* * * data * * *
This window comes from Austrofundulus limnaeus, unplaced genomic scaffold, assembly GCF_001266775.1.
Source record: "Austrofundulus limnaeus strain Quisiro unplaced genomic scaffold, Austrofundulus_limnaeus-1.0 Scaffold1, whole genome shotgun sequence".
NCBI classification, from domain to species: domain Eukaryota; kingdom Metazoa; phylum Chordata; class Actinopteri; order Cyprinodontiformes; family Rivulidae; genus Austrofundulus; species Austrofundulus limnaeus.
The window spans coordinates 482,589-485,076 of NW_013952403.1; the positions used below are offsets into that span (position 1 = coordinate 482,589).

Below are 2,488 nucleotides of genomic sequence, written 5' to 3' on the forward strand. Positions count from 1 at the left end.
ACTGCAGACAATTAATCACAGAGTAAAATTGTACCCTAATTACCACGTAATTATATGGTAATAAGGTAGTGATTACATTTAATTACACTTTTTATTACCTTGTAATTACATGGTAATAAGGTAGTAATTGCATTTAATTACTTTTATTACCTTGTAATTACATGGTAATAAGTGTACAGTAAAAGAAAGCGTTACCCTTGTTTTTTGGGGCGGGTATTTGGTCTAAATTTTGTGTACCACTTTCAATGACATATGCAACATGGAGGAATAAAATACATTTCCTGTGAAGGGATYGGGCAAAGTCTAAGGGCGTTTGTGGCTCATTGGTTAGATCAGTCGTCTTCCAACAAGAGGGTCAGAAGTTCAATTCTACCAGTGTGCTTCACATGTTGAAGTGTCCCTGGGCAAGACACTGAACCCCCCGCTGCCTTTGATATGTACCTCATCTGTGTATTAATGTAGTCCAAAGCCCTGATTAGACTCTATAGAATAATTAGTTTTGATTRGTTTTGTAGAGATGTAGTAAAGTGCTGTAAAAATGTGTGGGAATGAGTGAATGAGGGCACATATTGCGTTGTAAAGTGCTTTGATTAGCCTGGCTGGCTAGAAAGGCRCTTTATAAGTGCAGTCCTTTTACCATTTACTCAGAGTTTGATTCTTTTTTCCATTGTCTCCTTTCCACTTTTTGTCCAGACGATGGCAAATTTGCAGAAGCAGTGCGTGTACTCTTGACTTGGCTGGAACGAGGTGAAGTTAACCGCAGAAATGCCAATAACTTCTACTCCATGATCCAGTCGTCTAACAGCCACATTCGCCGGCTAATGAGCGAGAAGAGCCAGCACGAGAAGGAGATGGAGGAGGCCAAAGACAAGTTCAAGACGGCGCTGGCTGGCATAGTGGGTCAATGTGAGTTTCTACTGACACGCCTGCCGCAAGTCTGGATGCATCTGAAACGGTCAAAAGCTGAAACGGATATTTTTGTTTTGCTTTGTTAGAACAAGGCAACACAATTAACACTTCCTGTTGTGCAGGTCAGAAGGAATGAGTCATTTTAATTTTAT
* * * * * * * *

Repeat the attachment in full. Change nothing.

This window comes from Austrofundulus limnaeus, unplaced genomic scaffold, assembly GCF_001266775.1.
Source record: "Austrofundulus limnaeus strain Quisiro unplaced genomic scaffold, Austrofundulus_limnaeus-1.0 Scaffold1, whole genome shotgun sequence".
NCBI classification, from domain to species: domain Eukaryota; kingdom Metazoa; phylum Chordata; class Actinopteri; order Cyprinodontiformes; family Rivulidae; genus Austrofundulus; species Austrofundulus limnaeus.
The window spans coordinates 482,589-485,076 of NW_013952403.1; the positions used below are offsets into that span (position 1 = coordinate 482,589).

Below are 2,488 nucleotides of genomic sequence, written 5' to 3' on the forward strand. Positions count from 1 at the left end.
ACTGCAGACAATTAATCACAGAGTAAAATTGTACCCTAATTACCACGTAATTATATGGTAATAAGGTAGTGATTACATTTAATTACACTTTTTATTACCTTGTAATTACATGGTAATAAGGTAGTAATTGCATTTAATTACTTTTATTACCTTGTAATTACATGGTAATAAGTGTACAGTAAAAGAAAGCGTTACCCTTGTTTTTTGGGGCGGGTATTTGGTCTAAATTTTGTGTACCACTTTCAATGACATATGCAACATGGAGGAATAAAATACATTTCCTGTGAAGGGATYGGGCAAAGTCTAAGGGCGTTTGTGGCTCATTGGTTAGATCAGTCGTCTTCCAACAAGAGGGTCAGAAGTTCAATTCTACCAGTGTGCTTCACATGTTGAAGTGTCCCTGGGCAAGACACTGAACCCCCCGCTGCCTTTGATATGTACCTCATCTGTGTATTAATGTAGTCCAAAGCCCTGATTAGACTCTATAGAATAATTAGTTTTGATTRGTTTTGTAGAGATGTAGTAAAGTGCTGTAAAAATGTGTGGGAATGAGTGAATGAGGGCACATATTGCGTTGTAAAGTGCTTTGATTAGCCTGGCTGGCTAGAAAGGCRCTTTATAAGTGCAGTCCTTTTACCATTTACTCAGAGTTTGATTCTTTTTTCCATTGTCTCCTTTCCACTTTTTGTCCAGACGATGGCAAATTTGCAGAAGCAGTGCGTGTACTCTTGACTTGGCTGGAACGAGGTGAAGTTAACCGCAGAAATGCCAATAACTTCTACTCCATGATCCAGTCGTCTAACAGCCACATTCGCCGGCTAATGAGCGAGAAGAGCCAGCACGAGAAGGAGATGGAGGAGGCCAAAGACAAGTTCAAGACGGCGCTGGCTGGCATAGTGGGTCAATGTGAGTTTCTACTGACACGCCTGCCGCAAGTCTGGATGCATCTGAAACGGTCAAAAGCTGAAACGGATATTTTTGTTTTGCTTTGTTAGAACAAGGCAACACAATTAACACTTCCTGTTGTGCAGGTCAGAAGGAATGAGTCATTTTAATTTTAT